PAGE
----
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Donald v. Kimberley

Alabama Court of Civil Appeals

March 8, 2019

Thomas C. DONALD
v.
James P. KIMBERLEY and Carol J. Kimberley

Page 847

          Appeal from DeKalb Circuit Court (CV-17-900198). Randall L. Cole, J.

         Thomas C. Donald, Birmingham, appellant, pro se.

         Robert B. French, Jr., Fort Payne, for appellees.

          On Rehearing Ex Mero Motu

          PER CURIAM.

          The opinion of this court issued on January 11, 2019, is withdrawn, and the following is substituted therefor.

          In August 2017, Thomas C. Donald, acting pro se, initiated a civil action against James P. Kimberley ("James") in the DeKalb Circuit Court in which Donald sought declaratory and injunctive relief, as well as damages. That action was assigned case number CV-17-900198. In pertinent part, Donald alleged in his complaint that he owned a tract of land adjacent to a tract of land owned by James; that the tracts shared a common boundary, i.e., the line between Sections 23 and 26 of the United States Government survey of Township 5 South, Range 10 East in DeKalb County ("the section line"); that James had installed fence posts, barriers, and other markers on and along the north side of a roadway that, Donald alleged, lay within his tract; and that, if the roadway were deemed to lie on James’s tract, Donald and his predecessors in title had used the roadway for a sufficient time to warrant a determination that Donald had gained a right to use the road by prescription. Donald thereafter filed a number of additional papers in the trial court, such as a motion requesting that the trial court take judicial notice of certain matters and affidavits regarding the location of the section line and a section corner marker. Donald later moved for the entry of a summary judgment in his favor as to all claims not involving requests for awards of monetary damages.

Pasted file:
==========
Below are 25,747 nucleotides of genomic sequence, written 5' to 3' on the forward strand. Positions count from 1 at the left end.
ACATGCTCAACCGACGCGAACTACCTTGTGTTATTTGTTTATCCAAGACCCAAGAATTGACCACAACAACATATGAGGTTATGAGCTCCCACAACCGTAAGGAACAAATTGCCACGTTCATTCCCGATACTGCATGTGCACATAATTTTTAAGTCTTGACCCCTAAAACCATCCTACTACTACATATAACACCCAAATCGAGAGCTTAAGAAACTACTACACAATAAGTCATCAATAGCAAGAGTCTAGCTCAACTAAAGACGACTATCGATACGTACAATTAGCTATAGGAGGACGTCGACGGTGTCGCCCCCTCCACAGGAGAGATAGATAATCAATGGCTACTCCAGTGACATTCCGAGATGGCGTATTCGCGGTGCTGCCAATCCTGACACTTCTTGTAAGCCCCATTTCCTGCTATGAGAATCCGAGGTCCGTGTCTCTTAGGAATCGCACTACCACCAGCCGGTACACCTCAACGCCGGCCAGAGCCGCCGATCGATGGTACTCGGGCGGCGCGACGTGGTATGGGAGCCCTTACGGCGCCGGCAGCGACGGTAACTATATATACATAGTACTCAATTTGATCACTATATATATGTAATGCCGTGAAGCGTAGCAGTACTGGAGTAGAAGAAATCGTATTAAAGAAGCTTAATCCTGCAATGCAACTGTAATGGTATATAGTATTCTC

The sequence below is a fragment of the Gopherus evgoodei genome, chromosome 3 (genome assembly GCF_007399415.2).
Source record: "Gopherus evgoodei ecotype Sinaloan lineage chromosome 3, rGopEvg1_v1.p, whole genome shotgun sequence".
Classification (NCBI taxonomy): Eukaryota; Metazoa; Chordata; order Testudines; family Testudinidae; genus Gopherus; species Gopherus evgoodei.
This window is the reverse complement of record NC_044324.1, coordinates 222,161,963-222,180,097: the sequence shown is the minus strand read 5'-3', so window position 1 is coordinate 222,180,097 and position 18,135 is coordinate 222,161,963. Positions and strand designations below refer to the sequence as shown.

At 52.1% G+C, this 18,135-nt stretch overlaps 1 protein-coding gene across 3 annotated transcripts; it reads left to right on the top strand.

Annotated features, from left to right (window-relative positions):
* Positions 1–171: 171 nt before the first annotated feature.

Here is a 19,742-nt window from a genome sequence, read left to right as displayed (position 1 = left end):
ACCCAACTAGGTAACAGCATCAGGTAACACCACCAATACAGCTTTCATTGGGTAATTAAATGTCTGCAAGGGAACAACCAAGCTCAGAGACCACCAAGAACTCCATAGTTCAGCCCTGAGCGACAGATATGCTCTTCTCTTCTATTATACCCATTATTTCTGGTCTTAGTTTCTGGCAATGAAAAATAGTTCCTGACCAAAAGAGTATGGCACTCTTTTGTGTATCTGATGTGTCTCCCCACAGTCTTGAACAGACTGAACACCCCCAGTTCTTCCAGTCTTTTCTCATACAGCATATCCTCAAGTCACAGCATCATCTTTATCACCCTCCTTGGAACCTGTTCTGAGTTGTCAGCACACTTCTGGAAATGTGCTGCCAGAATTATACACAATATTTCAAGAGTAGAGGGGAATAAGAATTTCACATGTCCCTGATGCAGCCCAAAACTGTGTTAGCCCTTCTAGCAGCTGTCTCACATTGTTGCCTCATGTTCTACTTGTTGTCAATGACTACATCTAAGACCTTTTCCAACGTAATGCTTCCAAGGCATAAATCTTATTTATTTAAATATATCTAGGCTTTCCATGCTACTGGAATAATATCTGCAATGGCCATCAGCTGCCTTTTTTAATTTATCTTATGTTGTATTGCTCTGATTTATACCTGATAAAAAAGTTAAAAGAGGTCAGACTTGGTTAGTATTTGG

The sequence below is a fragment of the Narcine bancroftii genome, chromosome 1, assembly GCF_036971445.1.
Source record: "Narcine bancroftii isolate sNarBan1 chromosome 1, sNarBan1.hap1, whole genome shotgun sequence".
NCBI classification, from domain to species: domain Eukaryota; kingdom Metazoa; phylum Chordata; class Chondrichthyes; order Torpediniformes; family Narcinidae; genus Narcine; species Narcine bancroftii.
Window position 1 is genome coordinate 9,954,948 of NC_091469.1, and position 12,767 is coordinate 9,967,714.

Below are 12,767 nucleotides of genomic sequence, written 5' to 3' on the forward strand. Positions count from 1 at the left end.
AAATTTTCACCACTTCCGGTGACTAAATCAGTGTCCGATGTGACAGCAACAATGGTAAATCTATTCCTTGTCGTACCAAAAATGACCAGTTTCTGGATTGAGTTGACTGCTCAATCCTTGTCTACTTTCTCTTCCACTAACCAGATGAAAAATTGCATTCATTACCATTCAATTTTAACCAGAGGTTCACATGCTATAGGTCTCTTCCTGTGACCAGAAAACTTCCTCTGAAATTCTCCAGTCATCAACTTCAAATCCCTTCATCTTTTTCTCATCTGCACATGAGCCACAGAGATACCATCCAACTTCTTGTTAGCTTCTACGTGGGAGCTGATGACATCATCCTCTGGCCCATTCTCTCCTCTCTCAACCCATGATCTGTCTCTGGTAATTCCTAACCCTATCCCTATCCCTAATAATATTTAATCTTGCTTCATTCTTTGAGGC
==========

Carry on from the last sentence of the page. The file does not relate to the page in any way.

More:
In October 2017, James, acting through counsel, answered Donald’s complaint, denying its material allegations, and asserted a counterclaim against Donald seeking an award of $ 10,000 in compensatory damages, $ 25,000 in punitive damages, attorney’s fees in the amount of $ 7,500, and costs. James asserted, among other things, that Donald had "trespassed on [James’s] land and caused damage to the land" and that Donald was an "inveterate litigant involving coterminous landowners" who "knew or should have known[ ] there is no merit to his contentions" in his complaint. See generally the Alabama Litigation Accountability Act ("the ALAA"), Ala. Code 1975, § 12-19-270 et seq. Donald filed motions seeking a more definite statement from James and to dismiss James’s counterclaim. While those motions were pending, Donald filed further papers, including a brief and a motion regarding the propriety of judicial notice of matters such as facts shown in online mapping programs and a surveying manual published by the United States Bureau of Land Management, as well as an affidavit regarding section lines depicted on county tax maps.

          The trial court held a hearing on Donald’s summary-judgment motion on January 23, 2018, at which time the absence of an indispensable party, i.e., James’s wife, Carol J. Kimberley ("Carol"), was suggested. The trial court entered an order denying Donald’s summary-judgment motion because of the absence of Carol as a party, after which Donald amended his complaint to name Carol as an additional defendant

Page 848